in international economic relations.
Madame Chairperson, Ladies and Gentlemen
Creating quality livelihood opportunities for young people is one of
the most pressing challenges facing Africa's stability and hence
prosperity. Many of our conflicts in the future will be driven by
the gap between aspirations of the people and the realities on the
ground. This in particular relates to the youth of the continent. We
need to recognise and wholeheartedly embrace the role of youth and
women based on the changes that are taking place in the continent.
It is encouraging to see that by and large there is some realisation
and recognition of their capacity and aspirations, but we need to do
more. We need to cultivate and empower them so that they feel
ingrained into our societies. We need to provide conditions where
the youth aspire to better for themselves and their country. We need
to make young people believe that tomorrow will be better, because
if not, we will then lose the raging battle with extremists and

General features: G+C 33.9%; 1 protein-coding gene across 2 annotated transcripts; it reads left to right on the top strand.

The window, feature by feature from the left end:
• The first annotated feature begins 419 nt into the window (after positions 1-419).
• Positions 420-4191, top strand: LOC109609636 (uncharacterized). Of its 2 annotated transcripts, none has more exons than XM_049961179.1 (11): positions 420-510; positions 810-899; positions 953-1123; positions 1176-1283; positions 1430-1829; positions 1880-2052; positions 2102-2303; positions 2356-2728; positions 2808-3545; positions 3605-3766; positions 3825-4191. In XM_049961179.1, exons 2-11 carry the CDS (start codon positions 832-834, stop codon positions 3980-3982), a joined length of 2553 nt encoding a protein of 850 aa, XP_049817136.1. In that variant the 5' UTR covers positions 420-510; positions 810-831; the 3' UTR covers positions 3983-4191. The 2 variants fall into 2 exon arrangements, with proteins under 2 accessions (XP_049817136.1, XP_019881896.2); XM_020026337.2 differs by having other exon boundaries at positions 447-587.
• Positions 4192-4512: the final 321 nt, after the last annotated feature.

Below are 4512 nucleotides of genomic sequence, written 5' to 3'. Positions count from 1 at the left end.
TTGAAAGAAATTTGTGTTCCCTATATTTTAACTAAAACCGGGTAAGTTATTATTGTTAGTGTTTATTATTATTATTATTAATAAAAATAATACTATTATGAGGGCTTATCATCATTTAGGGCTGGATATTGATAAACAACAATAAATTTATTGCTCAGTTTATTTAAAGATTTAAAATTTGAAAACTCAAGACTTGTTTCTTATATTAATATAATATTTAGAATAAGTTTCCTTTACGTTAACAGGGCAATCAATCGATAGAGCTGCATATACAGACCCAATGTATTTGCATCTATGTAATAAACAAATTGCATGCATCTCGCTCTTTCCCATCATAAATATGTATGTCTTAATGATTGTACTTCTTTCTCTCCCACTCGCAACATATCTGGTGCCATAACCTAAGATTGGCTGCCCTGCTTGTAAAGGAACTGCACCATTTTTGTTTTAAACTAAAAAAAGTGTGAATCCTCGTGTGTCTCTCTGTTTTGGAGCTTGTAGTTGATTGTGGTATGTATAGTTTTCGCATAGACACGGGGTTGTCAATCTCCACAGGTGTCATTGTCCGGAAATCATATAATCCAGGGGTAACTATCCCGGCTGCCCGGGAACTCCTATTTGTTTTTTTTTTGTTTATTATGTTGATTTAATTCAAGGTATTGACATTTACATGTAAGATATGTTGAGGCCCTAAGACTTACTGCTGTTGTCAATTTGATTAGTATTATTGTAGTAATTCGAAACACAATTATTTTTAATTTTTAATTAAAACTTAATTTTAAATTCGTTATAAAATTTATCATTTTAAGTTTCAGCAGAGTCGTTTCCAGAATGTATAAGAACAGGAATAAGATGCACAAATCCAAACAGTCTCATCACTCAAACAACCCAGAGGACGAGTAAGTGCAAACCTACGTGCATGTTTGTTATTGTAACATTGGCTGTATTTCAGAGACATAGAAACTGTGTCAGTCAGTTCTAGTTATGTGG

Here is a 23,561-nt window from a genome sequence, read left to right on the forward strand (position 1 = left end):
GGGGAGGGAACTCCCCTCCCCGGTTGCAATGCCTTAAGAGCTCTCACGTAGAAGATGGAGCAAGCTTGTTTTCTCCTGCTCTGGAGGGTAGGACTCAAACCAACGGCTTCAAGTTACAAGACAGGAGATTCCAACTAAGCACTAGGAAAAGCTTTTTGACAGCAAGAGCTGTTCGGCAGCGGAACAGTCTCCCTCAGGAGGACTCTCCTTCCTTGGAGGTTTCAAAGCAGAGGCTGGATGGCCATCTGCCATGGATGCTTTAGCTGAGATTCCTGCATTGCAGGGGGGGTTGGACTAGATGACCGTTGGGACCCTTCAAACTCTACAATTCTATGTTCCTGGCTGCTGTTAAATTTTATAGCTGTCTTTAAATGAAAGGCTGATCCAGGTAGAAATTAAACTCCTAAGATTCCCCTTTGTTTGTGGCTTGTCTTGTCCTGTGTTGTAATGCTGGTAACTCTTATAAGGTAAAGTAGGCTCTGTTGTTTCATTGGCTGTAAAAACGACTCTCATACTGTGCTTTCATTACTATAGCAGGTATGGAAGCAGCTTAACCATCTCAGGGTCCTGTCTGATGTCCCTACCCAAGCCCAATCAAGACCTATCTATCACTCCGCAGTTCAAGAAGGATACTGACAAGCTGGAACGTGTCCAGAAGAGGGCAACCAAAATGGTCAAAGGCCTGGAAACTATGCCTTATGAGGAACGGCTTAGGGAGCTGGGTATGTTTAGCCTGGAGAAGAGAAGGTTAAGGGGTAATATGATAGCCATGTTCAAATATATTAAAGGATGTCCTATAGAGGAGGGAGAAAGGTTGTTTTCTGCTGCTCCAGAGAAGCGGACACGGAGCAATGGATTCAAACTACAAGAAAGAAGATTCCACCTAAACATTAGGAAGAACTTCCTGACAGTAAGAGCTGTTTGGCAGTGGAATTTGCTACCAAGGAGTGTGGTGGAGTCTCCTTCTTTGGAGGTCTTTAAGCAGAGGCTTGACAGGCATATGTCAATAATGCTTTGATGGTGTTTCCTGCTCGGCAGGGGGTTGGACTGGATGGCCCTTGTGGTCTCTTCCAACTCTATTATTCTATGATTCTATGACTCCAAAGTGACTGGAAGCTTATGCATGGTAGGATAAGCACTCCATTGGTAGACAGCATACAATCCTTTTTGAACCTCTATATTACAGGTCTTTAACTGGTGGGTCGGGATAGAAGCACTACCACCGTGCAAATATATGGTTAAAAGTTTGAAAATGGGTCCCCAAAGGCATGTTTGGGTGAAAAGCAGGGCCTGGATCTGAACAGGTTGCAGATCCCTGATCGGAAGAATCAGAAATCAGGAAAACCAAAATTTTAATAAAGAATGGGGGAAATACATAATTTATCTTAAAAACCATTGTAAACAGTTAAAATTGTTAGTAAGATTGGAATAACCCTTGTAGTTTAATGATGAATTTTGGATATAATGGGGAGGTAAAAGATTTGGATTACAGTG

criminal enterprises that radicalize our youth.
At the same time, the youth themselves have a responsibility to make
sure they are in the forefront to achieve those aspirations and
expectations. They should also have to understand where we are
coming from. We expect them to understand our history and learn from
it in making their contribution.
The women of our continent have been the most resilient and dynamic
force. They constitute more than 50% of the entire population. They
have played a crucial role in the struggle for independence and
liberation wars. In conflict situations they bear a disproportionate
burden of suffering. They have played and continue to play a pivotal
role in all facets of economic and social development. BUT THEIR
FULL POTENTIAL HAS YET TO BE UTILISED. This vital process needs to
be encouraged and intensified. This powerful force, when properly